The Red Berry B & B

By Alex Anderson – Senior Associate Pastor at Bayside Community Church-

Red BerryIt’s 6:43 am and the sun is almost crested above the mountain just to the east of the Red Berry Bed and Breakfast here in Mbabane, Swaziland. The sun’s rays are beginning to bounce off the mountain ridges north and east of me. When the sun reaches where I’m sitting, it warms up the front of my room’s canary yellow veranda.

There it goes. It’s 6:49 am and now those life-giving warm rays are balancing the coolness of the fall breezes of Swaziland. They stroke my cheek with warmth like my mom’s kisses on a cold winter’s day when I was a child.   I can hear the doves cooing. They are the first sound I hear when I walk out on my veranda. There seems to be a competition between the doves of Africa. I noticed the same thing in Johannesburg.

When I arrived here two weeks ago yesterday, I found a 6×9 inch yellow envelope in my luggage. As I opened it, I found it had 5 smaller envelopes and small squares of individually wrapped dark chocolate squares. Each envelope had a date to open on it. Today’s date had two envelopes. One said “Happy Birthday Daddy” and the other “Happy Birthday.” The handwriting was the clue. For almost 28 years I have seen that handwriting on many other unselfish thoughtful acts of love. It was Kim’s, my wife.

Her strategically placed heartfelt reminders of home have brought me comfort over the years when I’ve traveled. As I opened her card to me, I realized how long two weeks away from home had become. I wiped away a few tears and opened the one labeled, “Happy Birthday Daddy.”  More tears!

Yesterday I celebrated Easter with new friends at River Valley Church in Swaziland. The pastor’s message was a powerful reminder of what Christ gave for us through His beatings, death and resurrection. Afterwards I had a meal with The Children’s Cup leaders here in Swaziland and they surprised me. They had gotten a birthday cake with my name on it along with candles and ice cream. No small feat in the Kingdom of Swaziland! They sang for and celebrated with me. More tears!

As I sit outside of my room writing this, in the background I can hear the song “Amazing Love.”  It’s playing on my iPhone in the room. I’m reminded that Christ-followers, no matter what country they live in, share an amazing love. A common heart brings us together. We are in a sense “soul mates.” We share a common love for God and each other no matter our country of origin.

The Care Points here in Swaziland, created and lead by Children’s Cup, are living examples of how much God loves us. Tirelessly, week after week, missionaries who either pay their own way or raise their own funds, man these outposts of love. Many care points can barely be reached with four-wheel-drive SUVs loaded with food, medical supplies and educational materials for the day’s ministry.

I came to Swaziland from my home church, Bayside Community Church, to teach leadership, but while here, I was also asked to teach on how to process grief. Although I’ve been a minister for over 30 years, I felt very unprepared to share on this subject. The average American deals with only a fraction of what these leaders and missionaries deal with on an almost weekly basis. AIDS has ravaged many of the youth and adults that Children’s Cup feeds every day. It’s almost impossible to be here without having met someone who has either become infected with or died from this disease.  It’s a tough job, but these folks do it day in and day out.

So I taught a lesson called, “How to Say Goodbye” to the leaders and missionaries. More tears! Yes, tears of loss of those they have become close to, but  not of hopelessness. These are also tears of gratitude. Each amazing leader here considers it a privilege and honor to serve this country. They see themselves as true ambassadors of Christ. They serve out of a love for their Lord. They are patient and kind. They are respectful and honoring of the King of Swaziland. The men and women of Children’s Cup are of the same kindred spirit of all those who love God all around the world.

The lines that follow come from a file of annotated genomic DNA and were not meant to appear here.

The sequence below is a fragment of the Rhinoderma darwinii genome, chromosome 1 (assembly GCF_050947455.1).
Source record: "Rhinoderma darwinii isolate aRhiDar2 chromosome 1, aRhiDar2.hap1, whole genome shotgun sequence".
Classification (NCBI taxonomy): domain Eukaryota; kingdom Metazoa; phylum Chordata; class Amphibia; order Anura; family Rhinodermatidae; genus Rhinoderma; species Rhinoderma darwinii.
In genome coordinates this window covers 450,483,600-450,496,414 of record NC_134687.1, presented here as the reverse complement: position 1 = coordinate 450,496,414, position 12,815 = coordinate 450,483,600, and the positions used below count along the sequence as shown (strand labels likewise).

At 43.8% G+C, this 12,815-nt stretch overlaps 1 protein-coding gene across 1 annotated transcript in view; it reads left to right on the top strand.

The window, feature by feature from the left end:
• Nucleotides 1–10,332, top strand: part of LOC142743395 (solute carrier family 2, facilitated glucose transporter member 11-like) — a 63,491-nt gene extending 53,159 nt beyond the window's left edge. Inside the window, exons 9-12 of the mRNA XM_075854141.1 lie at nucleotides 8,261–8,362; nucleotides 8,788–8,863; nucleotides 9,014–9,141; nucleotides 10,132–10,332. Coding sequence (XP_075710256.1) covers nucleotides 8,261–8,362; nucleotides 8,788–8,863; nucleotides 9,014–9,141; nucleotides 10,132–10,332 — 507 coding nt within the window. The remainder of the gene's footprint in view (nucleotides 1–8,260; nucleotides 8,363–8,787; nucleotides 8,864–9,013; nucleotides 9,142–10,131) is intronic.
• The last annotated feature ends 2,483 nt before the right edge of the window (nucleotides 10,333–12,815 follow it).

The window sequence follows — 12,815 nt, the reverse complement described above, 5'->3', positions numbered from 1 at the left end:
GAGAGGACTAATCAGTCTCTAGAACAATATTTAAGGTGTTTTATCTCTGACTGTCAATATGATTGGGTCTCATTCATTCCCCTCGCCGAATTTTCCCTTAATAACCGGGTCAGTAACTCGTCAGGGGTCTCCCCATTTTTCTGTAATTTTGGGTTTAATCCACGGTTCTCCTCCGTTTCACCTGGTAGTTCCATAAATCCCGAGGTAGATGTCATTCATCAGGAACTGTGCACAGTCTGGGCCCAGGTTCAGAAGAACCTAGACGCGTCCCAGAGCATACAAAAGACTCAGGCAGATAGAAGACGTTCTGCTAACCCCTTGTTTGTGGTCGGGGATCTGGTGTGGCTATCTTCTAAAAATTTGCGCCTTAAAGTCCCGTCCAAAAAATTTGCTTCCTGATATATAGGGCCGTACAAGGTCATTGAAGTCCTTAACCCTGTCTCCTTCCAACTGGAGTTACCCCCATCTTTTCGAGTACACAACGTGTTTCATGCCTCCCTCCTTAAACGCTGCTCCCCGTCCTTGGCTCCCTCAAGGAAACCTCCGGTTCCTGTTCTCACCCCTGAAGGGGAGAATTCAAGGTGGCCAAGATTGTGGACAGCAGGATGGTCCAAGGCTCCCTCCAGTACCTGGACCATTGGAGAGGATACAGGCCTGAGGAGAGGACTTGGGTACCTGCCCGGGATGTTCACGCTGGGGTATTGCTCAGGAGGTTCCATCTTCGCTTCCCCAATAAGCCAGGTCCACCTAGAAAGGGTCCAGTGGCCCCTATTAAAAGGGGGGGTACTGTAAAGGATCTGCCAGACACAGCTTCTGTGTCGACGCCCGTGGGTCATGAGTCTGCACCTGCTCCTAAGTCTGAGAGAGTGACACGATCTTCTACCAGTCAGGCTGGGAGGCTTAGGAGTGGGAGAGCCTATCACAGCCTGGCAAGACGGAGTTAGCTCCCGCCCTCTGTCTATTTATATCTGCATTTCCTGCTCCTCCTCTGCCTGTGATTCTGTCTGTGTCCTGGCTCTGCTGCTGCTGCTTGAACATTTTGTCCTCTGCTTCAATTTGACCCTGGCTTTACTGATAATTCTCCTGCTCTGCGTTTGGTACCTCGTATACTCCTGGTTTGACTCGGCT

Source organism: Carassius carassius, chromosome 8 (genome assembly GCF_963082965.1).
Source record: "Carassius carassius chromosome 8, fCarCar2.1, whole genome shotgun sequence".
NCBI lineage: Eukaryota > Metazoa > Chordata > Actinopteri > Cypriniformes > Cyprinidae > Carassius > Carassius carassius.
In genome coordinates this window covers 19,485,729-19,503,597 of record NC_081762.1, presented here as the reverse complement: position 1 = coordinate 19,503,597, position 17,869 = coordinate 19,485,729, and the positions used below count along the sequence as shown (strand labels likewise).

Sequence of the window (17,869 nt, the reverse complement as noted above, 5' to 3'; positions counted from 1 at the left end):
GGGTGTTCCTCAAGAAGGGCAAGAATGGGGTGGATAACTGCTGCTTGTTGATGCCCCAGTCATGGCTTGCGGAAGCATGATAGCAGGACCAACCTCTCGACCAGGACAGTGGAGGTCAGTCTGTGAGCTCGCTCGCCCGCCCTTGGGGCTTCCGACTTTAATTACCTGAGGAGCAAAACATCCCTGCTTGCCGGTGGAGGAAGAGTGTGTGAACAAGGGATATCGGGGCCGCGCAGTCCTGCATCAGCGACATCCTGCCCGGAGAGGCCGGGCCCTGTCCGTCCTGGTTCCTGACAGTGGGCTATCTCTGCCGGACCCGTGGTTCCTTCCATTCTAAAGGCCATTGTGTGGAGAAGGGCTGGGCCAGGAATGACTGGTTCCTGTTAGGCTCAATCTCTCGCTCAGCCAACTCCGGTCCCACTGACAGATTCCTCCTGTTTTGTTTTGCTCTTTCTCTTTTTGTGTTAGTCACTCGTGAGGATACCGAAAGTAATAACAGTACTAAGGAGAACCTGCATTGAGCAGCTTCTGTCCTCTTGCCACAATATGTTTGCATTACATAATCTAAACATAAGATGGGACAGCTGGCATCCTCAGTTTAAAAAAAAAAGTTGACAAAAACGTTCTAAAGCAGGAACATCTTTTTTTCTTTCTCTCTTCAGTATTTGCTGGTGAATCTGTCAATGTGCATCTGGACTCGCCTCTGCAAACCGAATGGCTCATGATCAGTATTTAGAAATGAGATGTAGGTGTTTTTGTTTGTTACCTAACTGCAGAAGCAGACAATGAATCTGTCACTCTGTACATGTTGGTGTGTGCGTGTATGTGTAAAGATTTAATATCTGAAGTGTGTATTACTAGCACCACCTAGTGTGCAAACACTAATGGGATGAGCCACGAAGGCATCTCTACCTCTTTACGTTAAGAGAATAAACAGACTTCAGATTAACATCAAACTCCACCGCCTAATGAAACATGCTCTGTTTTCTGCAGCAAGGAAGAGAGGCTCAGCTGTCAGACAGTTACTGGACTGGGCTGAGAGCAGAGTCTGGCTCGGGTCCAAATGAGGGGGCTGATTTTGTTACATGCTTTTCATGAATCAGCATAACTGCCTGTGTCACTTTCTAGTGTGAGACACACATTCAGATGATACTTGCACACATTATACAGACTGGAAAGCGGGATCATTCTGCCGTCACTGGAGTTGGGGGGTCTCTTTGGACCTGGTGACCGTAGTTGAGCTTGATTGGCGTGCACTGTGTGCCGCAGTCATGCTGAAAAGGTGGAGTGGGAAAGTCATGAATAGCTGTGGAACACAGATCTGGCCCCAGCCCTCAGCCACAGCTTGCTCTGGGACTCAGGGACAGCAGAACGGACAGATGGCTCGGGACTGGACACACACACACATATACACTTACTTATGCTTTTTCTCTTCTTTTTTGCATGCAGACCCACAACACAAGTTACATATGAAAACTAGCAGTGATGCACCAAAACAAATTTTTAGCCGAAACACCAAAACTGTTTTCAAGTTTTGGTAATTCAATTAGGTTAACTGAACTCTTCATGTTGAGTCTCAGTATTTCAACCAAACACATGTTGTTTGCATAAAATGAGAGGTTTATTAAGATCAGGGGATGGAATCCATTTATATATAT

Just a handful of folks, both nationals and foreigners, make up this special band. They feed 6,000 kids per day. In addition to the Care Points, they have a school of leadership: Global Leadership Academy (GLA). It was at this school that I had the privilege of meeting and teaching over 30 of the brightest and best students I have ever met. They came from many nations in Africa to be at this amazing place. GLA teachers build strong character into their students and many of GLA’s graduates have become leaders in their churches and communities.

The King of Swaziland was so impressed with the level of excellence in the character that GLA produces that he gave GLA a parcel of his own personal property to build their current campus on.

It sits in a beautiful valley next to a lake. At the same location is River Valley Church whose leaders are graduates of GLA. Some three hundred or so locals walk a distance of two miles to come and hear about the love of Christ and to experience authentic Christianity. One gentleman walks with a walking cane and crosses a very tall and rocky ridge to come to church. It only takes him 90 short minutes to make the walk to church on Sundays.  No one is turned away and they even have tea time before church. More tears!

If you ever get bored with your life or just need a break from the mundane, may I make a suggestion? Contact my friend Ben Rodgers, Executive Director of Children’s Cup ( and ask to take a trip with him to Africa or any of the nations where Children’s Cup feeds thousands of children every day. It will be a trip you will tell your grandkids about one day. Or you may take them with you when you return. It will change you in good ways that cannot be put into words.

To your spiritual health,

Alex E. Anderson
Author of the book, Dangerous Prayers

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